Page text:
Introduced in late October, Tesla’s solar roof shingles have created a lot of buzz in the media. Now that the industry has had time to explore this new technology, experts believe they have promise, but caution consumers not to get too excited yet.
The Tesla solar roof tiles are quite attractive, as they closely mimic French slate and Tuscan clay tiles. Plus, from a street-level view, the photovoltaic cells are essentially invisible.
But while the aesthetics of this solar roofing may be compelling, other details about this new technology aren’t quite as impressive.
So far, Tesla founder Elon Musk hasn’t released much information about the efficiency of his building-integrated photovoltaic (BIPV) solar roof. However, industry experts speculate that the new technology will be less efficient than standard rooftop PV panels.
Tesla’s solar shingles have a coating of color added to make them look more like regular roof tiles. This tinting can block light absorption from certain angles, which reduces efficiency of the photovoltaic cells.
Plus, unlike a rooftop PV array, these solar tiles won’t be placed at an angle to capture a maximum amount of the sun’s energy. They’ll be mounted directly on the roofing structure, so they’ll produce less energy than a comparably sized rooftop PV panel array.
Because of their placement directly onto the roof deck, Tesla’s solar tiles won’t get any airflow. Photovoltaic cells become less efficient when heated, and without airflow, the shingles will warm up and lose efficiency.
Maybe you don’t care much about photovoltaic efficiency. But as a homeowner, you do care about the integrity of your roof.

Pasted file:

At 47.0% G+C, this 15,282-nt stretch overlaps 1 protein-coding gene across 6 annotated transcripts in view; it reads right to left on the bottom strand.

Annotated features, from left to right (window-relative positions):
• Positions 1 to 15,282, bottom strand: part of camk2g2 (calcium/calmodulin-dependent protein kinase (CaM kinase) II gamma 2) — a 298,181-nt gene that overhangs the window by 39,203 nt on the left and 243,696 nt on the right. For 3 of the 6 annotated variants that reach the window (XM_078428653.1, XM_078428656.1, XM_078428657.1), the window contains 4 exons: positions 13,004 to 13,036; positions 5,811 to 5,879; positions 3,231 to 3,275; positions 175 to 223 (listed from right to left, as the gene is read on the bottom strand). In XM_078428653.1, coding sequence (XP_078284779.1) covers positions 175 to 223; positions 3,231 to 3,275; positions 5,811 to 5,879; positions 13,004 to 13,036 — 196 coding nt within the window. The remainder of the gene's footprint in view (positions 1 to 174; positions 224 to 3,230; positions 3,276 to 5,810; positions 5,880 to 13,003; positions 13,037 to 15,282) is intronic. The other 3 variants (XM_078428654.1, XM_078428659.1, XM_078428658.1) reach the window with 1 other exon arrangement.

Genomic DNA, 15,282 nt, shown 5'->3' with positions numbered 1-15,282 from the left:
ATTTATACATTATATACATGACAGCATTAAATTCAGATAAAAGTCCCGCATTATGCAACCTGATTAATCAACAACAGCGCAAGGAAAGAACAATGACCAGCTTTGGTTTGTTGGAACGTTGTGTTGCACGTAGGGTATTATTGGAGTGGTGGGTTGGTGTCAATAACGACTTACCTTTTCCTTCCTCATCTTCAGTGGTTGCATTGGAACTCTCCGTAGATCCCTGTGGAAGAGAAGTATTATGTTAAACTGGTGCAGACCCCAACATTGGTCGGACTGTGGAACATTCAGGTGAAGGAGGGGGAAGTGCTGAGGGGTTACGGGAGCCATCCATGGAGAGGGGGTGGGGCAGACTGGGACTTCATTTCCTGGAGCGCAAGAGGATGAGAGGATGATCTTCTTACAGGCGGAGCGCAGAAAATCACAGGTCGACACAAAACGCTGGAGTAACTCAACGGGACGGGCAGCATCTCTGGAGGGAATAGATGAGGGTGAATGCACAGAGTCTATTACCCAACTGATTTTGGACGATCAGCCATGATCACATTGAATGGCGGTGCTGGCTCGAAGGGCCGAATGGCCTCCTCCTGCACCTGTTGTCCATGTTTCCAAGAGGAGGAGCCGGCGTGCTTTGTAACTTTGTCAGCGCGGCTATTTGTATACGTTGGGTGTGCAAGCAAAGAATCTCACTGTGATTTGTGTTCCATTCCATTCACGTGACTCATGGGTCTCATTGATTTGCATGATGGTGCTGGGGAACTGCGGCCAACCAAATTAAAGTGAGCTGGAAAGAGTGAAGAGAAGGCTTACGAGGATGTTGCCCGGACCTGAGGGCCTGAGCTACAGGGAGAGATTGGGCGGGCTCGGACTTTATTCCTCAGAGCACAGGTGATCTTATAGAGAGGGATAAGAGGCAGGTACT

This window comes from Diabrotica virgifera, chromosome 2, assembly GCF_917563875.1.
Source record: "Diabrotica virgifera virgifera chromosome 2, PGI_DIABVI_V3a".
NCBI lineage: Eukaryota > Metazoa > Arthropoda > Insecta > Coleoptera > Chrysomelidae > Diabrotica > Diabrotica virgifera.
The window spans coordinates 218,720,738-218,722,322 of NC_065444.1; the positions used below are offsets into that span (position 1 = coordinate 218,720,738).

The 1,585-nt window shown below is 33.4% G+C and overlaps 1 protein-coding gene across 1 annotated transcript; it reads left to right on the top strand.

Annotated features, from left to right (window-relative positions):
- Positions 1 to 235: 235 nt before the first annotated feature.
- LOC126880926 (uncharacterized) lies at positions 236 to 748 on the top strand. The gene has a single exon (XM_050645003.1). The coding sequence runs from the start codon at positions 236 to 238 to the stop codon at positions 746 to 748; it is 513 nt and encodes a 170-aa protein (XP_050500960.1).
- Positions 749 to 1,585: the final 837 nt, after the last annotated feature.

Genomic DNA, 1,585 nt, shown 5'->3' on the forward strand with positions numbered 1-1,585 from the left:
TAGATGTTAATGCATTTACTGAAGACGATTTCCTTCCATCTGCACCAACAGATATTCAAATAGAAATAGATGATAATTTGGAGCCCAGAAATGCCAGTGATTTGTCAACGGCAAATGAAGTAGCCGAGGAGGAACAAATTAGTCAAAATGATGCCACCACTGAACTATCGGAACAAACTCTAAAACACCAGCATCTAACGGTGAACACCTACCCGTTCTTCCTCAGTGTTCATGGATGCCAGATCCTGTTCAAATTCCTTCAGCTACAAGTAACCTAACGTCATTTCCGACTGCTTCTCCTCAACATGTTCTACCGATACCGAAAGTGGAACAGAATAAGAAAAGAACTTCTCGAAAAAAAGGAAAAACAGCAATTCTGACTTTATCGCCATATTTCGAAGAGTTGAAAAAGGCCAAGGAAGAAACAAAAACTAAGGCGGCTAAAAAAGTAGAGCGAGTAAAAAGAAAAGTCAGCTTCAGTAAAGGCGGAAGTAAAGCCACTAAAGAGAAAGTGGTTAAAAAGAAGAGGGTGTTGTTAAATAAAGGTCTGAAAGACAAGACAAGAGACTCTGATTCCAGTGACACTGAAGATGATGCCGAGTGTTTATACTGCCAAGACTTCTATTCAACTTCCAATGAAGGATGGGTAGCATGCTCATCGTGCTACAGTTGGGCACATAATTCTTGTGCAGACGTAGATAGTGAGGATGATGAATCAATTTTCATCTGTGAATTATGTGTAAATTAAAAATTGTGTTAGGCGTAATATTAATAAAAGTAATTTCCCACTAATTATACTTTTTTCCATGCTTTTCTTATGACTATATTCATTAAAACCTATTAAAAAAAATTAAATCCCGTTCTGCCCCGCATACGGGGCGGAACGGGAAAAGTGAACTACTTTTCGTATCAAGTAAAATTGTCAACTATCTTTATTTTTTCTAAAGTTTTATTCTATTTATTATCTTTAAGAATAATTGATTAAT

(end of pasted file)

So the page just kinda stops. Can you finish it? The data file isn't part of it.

Solar contractors are not professional roofers, and installing photovoltaic panels is quite different from installing a new roof. Roofing industry expertise will be necessary to make sure that solar roofing meets applicable building codes for a new roof.
Experts have also expressed concerns about the durability of the product, specifically its ability to hold up over decades of exposure to snow, ice, rain, wind and UV light.
Musk said that the costs of a solar roof will be comparable to the costs of a normal roof. But what type of roofing is he referring to?
More than half of the country’s household roofing market is in asphalt shingles, as it is both inexpensive and practical. According to the online home reference source Homewyse, a 2,000-square-foot asphalt roof costs roughly $5,000 to $7,000.
But Tesla’s solar shingles don’t look like asphalt — they resemble high-end roofing materials, like ceramic, clay or concrete tiles. Higher-end roofs are much more expensive than asphalt shingles. With many homes, the price difference adds up to thousands or even tens of thousands of dollars in additional costs.
Since Musk hasn’t been forthcoming about the exact costs of a solar roof, industry experts have done their own estimations. Greentech Media estimates the solar roof costs will fall within the range of $33,000 to $37,500 for a 2,000-square-foot roof. The estimate from Consumer Reports is even higher — $70,000 to $100,000 for a 3,000-square-foot roof.
Unfortunately, previous versions of solar shingles have not been successful. In fact, Dow Chemical shut down its solar shingle manufacturing arm in July 2016. Prior to that, Solyndra tried to establish a PV roofing technology, but quickly failed.
Elon Musk is unquestionably dedicated to advancing renewable energy technologies. His Tesla automobiles are highly efficient, beautifully designed and exceptionally expensive. So much so, in fact, that few U.S. consumers can afford them. It appears that the solar roof tiles may fall into a similar category.
Intermountain Wind & Solar can install an efficient photovoltaic system to power your home for much less than Tesla’s solar roof. We serve commercial and residential customers throughout Utah, Wyoming, Idaho, Colorado and Nevada. Contact us today to learn about your options or to schedule a free consultation.
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